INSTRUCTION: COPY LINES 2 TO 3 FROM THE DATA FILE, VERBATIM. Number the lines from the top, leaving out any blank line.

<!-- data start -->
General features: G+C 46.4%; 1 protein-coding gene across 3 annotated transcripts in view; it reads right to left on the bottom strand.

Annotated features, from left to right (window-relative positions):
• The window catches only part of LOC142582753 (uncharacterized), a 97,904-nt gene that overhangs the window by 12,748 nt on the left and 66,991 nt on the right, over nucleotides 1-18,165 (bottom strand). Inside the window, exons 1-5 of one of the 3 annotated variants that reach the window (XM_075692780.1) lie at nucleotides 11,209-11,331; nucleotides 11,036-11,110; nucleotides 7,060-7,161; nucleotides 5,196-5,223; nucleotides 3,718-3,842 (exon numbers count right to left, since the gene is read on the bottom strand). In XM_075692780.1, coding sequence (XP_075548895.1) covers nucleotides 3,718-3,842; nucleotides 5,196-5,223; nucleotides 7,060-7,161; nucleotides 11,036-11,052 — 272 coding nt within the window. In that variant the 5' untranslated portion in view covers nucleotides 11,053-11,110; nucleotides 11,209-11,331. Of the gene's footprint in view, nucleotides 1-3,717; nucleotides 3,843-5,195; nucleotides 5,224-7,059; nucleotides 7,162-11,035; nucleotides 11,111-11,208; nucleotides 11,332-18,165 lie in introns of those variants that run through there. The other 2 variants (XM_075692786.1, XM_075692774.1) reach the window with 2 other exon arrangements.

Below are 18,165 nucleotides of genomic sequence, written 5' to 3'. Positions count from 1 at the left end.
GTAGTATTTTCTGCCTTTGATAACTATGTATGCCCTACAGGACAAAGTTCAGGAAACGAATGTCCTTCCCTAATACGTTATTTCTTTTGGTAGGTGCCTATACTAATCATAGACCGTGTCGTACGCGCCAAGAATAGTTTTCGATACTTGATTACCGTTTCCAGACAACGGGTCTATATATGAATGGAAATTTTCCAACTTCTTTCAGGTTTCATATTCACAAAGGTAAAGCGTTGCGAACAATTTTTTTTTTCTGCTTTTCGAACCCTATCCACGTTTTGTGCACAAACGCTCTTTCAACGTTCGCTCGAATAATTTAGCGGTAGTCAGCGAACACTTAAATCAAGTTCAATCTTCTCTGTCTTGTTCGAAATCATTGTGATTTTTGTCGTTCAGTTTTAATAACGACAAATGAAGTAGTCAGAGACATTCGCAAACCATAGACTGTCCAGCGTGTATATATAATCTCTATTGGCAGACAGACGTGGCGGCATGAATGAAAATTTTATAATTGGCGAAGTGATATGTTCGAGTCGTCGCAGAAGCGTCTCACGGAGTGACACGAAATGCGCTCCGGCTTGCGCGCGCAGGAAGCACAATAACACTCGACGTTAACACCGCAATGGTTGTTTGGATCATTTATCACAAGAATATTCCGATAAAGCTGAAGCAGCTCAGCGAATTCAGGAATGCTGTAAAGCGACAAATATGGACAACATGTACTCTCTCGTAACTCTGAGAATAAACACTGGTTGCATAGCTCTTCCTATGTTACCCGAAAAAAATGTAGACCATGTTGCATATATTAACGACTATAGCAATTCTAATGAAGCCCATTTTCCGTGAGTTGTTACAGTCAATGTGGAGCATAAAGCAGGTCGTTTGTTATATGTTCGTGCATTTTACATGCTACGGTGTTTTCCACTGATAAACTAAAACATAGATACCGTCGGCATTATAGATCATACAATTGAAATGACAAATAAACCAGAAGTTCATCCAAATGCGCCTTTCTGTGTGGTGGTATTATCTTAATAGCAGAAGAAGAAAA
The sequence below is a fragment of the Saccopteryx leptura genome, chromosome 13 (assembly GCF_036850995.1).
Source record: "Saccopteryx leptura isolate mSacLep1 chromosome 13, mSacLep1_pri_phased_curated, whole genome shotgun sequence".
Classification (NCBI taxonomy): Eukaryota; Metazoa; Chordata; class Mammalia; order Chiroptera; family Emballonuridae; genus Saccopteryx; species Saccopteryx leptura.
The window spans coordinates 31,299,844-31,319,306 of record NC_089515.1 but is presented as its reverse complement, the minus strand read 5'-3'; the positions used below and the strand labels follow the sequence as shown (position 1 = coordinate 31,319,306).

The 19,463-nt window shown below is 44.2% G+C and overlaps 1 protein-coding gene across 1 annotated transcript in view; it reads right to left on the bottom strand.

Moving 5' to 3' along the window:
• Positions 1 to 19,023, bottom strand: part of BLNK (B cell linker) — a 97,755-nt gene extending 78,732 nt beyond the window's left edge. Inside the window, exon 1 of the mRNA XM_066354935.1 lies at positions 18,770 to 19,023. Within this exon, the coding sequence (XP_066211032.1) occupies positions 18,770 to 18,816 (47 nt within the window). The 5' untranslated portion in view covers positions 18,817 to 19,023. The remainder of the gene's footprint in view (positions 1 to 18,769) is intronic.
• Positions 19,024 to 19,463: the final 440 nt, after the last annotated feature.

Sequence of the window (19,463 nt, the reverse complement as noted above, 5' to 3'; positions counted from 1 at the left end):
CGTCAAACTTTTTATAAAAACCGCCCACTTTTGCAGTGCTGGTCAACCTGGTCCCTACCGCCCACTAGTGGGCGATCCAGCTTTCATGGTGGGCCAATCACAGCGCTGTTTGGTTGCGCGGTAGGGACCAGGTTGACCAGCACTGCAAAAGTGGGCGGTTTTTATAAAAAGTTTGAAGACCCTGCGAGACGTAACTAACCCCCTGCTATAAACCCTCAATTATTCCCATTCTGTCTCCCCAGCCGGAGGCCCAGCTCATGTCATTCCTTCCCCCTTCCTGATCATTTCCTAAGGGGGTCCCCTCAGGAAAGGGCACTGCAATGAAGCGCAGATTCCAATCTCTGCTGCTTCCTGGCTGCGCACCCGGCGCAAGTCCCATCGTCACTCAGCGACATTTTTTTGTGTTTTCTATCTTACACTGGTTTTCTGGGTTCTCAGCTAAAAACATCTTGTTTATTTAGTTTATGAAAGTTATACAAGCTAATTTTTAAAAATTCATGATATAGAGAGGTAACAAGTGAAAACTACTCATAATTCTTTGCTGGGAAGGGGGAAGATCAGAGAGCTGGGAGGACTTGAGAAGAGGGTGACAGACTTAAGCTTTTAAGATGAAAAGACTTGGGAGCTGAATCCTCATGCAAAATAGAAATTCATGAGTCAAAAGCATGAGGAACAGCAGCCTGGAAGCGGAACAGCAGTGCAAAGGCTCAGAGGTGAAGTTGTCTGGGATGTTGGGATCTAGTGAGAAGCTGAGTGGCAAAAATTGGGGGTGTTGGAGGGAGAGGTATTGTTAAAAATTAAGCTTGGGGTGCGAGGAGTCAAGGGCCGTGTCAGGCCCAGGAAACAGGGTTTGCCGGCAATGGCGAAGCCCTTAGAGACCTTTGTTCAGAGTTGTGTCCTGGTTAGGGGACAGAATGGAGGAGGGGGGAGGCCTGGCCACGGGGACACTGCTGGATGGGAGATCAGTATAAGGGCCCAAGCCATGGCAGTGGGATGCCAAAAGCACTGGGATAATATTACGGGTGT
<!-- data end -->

Annotated features, from left to right (window-relative positions):
• The window catches only part of LOC142582753 (uncharacterized), a 97,904-nt gene that overhangs the window by 12,748 nt on the left and 66,991 nt on the right, over nucleotides 1-18,165 (bottom strand). Inside the window, exons 1-5 of one of the 3 annotated variants that reach the window (XM_075692780.1) lie at nucleotides 11,209-11,331; nucleotides 11,036-11,110; nucleotides 7,060-7,161; nucleotides 5,196-5,223; nucleotides 3,718-3,842 (exon numbers count right to left, since the gene is read on the bottom strand). In XM_075692780.1, coding sequence (XP_075548895.1) covers nucleotides 3,718-3,842; nucleotides 5,196-5,223; nucleotides 7,060-7,161; nucleotides 11,036-11,052 — 272 coding nt within the window. In that variant the 5' untranslated portion in view covers nucleotides 11,053-11,110; nucleotides 11,209-11,331. Of the gene's footprint in view, nucleotides 1-3,717; nucleotides 3,843-5,195; nucleotides 5,224-7,059; nucleotides 7,162-11,035; nucleotides 11,111-11,208; nucleotides 11,332-18,165 lie in introns of those variants that run through there. The other 2 variants (XM_075692786.1, XM_075692774.1) reach the window with 2 other exon arrangements.